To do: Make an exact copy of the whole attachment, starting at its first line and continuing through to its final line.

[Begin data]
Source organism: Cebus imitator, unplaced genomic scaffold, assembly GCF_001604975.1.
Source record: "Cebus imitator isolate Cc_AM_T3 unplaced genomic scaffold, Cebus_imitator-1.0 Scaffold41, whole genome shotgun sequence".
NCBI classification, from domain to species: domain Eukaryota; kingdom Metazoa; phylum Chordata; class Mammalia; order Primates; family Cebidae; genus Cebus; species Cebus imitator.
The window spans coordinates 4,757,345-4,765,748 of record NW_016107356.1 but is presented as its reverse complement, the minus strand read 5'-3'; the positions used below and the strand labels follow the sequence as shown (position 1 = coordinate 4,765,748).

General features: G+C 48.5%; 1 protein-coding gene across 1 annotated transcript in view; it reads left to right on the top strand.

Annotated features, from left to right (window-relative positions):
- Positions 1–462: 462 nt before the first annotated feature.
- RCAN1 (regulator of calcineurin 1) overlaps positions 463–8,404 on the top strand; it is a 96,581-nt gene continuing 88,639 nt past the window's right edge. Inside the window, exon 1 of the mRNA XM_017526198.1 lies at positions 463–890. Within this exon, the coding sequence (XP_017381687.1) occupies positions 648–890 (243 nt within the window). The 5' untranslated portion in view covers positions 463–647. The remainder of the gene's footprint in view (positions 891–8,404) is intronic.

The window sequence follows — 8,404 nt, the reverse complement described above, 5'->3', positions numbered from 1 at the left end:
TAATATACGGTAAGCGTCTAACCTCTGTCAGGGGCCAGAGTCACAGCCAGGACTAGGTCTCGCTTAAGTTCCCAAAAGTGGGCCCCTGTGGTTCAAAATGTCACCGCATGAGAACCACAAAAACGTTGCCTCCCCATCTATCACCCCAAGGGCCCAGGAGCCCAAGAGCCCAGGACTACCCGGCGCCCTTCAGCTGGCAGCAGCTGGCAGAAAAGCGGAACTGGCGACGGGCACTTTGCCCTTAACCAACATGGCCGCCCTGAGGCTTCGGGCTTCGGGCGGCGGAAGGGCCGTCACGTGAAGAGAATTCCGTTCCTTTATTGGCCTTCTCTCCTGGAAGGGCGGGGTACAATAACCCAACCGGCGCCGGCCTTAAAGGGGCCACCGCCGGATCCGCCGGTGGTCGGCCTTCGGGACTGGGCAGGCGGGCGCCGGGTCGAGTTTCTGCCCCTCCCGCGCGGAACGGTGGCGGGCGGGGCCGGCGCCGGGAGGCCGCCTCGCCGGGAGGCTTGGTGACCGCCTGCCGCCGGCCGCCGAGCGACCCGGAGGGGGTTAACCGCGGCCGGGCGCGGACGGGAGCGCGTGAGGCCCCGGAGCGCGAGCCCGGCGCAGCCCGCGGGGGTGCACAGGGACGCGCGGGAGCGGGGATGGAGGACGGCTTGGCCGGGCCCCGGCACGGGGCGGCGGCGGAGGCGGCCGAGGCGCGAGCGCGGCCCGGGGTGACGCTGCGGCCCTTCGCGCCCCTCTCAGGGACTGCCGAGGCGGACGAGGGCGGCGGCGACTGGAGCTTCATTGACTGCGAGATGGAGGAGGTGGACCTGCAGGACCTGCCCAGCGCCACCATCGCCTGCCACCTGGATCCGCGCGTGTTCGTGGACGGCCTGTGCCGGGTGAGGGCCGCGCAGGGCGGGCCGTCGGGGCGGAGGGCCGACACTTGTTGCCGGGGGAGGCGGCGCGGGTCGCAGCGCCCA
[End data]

Source organism: Cebus imitator, unplaced genomic scaffold, assembly GCF_001604975.1.
Source record: "Cebus imitator isolate Cc_AM_T3 unplaced genomic scaffold, Cebus_imitator-1.0 Scaffold41, whole genome shotgun sequence".
NCBI classification, from domain to species: domain Eukaryota; kingdom Metazoa; phylum Chordata; class Mammalia; order Primates; family Cebidae; genus Cebus; species Cebus imitator.
The window spans coordinates 4,757,345-4,765,748 of record NW_016107356.1 but is presented as its reverse complement, the minus strand read 5'-3'; the positions used below and the strand labels follow the sequence as shown (position 1 = coordinate 4,765,748).

General features: G+C 48.5%; 1 protein-coding gene across 1 annotated transcript in view; it reads left to right on the top strand.

Annotated features, from left to right (window-relative positions):
- Positions 1–462: 462 nt before the first annotated feature.
- RCAN1 (regulator of calcineurin 1) overlaps positions 463–8,404 on the top strand; it is a 96,581-nt gene continuing 88,639 nt past the window's right edge. Inside the window, exon 1 of the mRNA XM_017526198.1 lies at positions 463–890. Within this exon, the coding sequence (XP_017381687.1) occupies positions 648–890 (243 nt within the window). The 5' untranslated portion in view covers positions 463–647. The remainder of the gene's footprint in view (positions 891–8,404) is intronic.

The window sequence follows — 8,404 nt, the reverse complement described above, 5'->3', positions numbered from 1 at the left end:
TAATATACGGTAAGCGTCTAACCTCTGTCAGGGGCCAGAGTCACAGCCAGGACTAGGTCTCGCTTAAGTTCCCAAAAGTGGGCCCCTGTGGTTCAAAATGTCACCGCATGAGAACCACAAAAACGTTGCCTCCCCATCTATCACCCCAAGGGCCCAGGAGCCCAAGAGCCCAGGACTACCCGGCGCCCTTCAGCTGGCAGCAGCTGGCAGAAAAGCGGAACTGGCGACGGGCACTTTGCCCTTAACCAACATGGCCGCCCTGAGGCTTCGGGCTTCGGGCGGCGGAAGGGCCGTCACGTGAAGAGAATTCCGTTCCTTTATTGGCCTTCTCTCCTGGAAGGGCGGGGTACAATAACCCAACCGGCGCCGGCCTTAAAGGGGCCACCGCCGGATCCGCCGGTGGTCGGCCTTCGGGACTGGGCAGGCGGGCGCCGGGTCGAGTTTCTGCCCCTCCCGCGCGGAACGGTGGCGGGCGGGGCCGGCGCCGGGAGGCCGCCTCGCCGGGAGGCTTGGTGACCGCCTGCCGCCGGCCGCCGAGCGACCCGGAGGGGGTTAACCGCGGCCGGGCGCGGACGGGAGCGCGTGAGGCCCCGGAGCGCGAGCCCGGCGCAGCCCGCGGGGGTGCACAGGGACGCGCGGGAGCGGGGATGGAGGACGGCTTGGCCGGGCCCCGGCACGGGGCGGCGGCGGAGGCGGCCGAGGCGCGAGCGCGGCCCGGGGTGACGCTGCGGCCCTTCGCGCCCCTCTCAGGGACTGCCGAGGCGGACGAGGGCGGCGGCGACTGGAGCTTCATTGACTGCGAGATGGAGGAGGTGGACCTGCAGGACCTGCCCAGCGCCACCATCGCCTGCCACCTGGATCCGCGCGTGTTCGTGGACGGCCTGTGCCGGGTGAGGGCCGCGCAGGGCGGGCCGTCGGGGCGGAGGGCCGACACTTGTTGCCGGGGGAGGCGGCGCGGGTCGCAGCGCCCA